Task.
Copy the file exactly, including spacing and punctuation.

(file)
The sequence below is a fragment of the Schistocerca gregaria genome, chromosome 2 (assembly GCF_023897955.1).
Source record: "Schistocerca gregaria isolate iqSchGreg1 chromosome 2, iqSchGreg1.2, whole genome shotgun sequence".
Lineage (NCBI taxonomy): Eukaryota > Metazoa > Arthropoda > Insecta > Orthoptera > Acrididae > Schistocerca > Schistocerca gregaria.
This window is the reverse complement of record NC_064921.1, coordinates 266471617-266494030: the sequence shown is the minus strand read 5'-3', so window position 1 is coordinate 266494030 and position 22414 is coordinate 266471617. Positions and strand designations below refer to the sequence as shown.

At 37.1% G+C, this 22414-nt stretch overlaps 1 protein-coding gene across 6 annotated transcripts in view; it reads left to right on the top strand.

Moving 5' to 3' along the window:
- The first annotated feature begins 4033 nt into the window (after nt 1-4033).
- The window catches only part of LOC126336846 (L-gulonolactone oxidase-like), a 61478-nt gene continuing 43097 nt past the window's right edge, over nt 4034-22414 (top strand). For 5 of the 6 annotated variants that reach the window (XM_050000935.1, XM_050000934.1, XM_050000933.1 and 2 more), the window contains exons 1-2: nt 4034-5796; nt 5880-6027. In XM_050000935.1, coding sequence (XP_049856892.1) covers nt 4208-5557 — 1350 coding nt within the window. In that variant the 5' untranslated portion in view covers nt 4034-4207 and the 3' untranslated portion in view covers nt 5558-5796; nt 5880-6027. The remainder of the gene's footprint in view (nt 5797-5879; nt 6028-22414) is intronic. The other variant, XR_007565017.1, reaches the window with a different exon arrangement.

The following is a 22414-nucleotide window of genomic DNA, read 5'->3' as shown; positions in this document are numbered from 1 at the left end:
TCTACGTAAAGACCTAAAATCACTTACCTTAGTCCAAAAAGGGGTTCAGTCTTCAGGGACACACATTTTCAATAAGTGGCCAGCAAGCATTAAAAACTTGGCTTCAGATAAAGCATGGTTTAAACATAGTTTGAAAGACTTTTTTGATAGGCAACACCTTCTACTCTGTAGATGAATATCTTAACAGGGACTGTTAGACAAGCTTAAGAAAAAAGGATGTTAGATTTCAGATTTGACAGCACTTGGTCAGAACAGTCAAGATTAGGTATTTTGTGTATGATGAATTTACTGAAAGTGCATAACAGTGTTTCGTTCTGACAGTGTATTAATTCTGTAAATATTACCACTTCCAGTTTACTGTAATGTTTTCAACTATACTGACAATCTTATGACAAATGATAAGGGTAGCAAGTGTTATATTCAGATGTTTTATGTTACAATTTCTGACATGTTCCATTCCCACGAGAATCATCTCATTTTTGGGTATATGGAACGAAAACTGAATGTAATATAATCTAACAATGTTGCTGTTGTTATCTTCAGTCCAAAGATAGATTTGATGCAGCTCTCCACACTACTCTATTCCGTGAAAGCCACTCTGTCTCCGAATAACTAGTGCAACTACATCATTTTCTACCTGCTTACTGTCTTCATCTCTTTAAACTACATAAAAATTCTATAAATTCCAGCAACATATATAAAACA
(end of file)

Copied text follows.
The sequence below is a fragment of the Schistocerca gregaria genome, chromosome 2 (assembly GCF_023897955.1).
Source record: "Schistocerca gregaria isolate iqSchGreg1 chromosome 2, iqSchGreg1.2, whole genome shotgun sequence".
Lineage (NCBI taxonomy): Eukaryota > Metazoa > Arthropoda > Insecta > Orthoptera > Acrididae > Schistocerca > Schistocerca gregaria.
This window is the reverse complement of record NC_064921.1, coordinates 266471617-266494030: the sequence shown is the minus strand read 5'-3', so window position 1 is coordinate 266494030 and position 22414 is coordinate 266471617. Positions and strand designations below refer to the sequence as shown.

At 37.1% G+C, this 22414-nt stretch overlaps 1 protein-coding gene across 6 annotated transcripts in view; it reads left to right on the top strand.

Moving 5' to 3' along the window:
- The first annotated feature begins 4033 nt into the window (after nt 1-4033).
- The window catches only part of LOC126336846 (L-gulonolactone oxidase-like), a 61478-nt gene continuing 43097 nt past the window's right edge, over nt 4034-22414 (top strand). For 5 of the 6 annotated variants that reach the window (XM_050000935.1, XM_050000934.1, XM_050000933.1 and 2 more), the window contains exons 1-2: nt 4034-5796; nt 5880-6027. In XM_050000935.1, coding sequence (XP_049856892.1) covers nt 4208-5557 — 1350 coding nt within the window. In that variant the 5' untranslated portion in view covers nt 4034-4207 and the 3' untranslated portion in view covers nt 5558-5796; nt 5880-6027. The remainder of the gene's footprint in view (nt 5797-5879; nt 6028-22414) is intronic. The other variant, XR_007565017.1, reaches the window with a different exon arrangement.

The following is a 22414-nucleotide window of genomic DNA, read 5'->3' as shown; positions in this document are numbered from 1 at the left end:
TCTACGTAAAGACCTAAAATCACTTACCTTAGTCCAAAAAGGGGTTCAGTCTTCAGGGACACACATTTTCAATAAGTGGCCAGCAAGCATTAAAAACTTGGCTTCAGATAAAGCATGGTTTAAACATAGTTTGAAAGACTTTTTTGATAGGCAACACCTTCTACTCTGTAGATGAATATCTTAACAGGGACTGTTAGACAAGCTTAAGAAAAAAGGATGTTAGATTTCAGATTTGACAGCACTTGGTCAGAACAGTCAAGATTAGGTATTTTGTGTATGATGAATTTACTGAAAGTGCATAACAGTGTTTCGTTCTGACAGTGTATTAATTCTGTAAATATTACCACTTCCAGTTTACTGTAATGTTTTCAACTATACTGACAATCTTATGACAAATGATAAGGGTAGCAAGTGTTATATTCAGATGTTTTATGTTACAATTTCTGACATGTTCCATTCCCACGAGAATCATCTCATTTTTGGGTATATGGAACGAAAACTGAATGTAATATAATCTAACAATGTTGCTGTTGTTATCTTCAGTCCAAAGATAGATTTGATGCAGCTCTCCACACTACTCTATTCCGTGAAAGCCACTCTGTCTCCGAATAACTAGTGCAACTACATCATTTTCTACCTGCTTACTGTCTTCATCTCTTTAAACTACATAAAAATTCTATAAATTCCAGCAACATATATAAAACA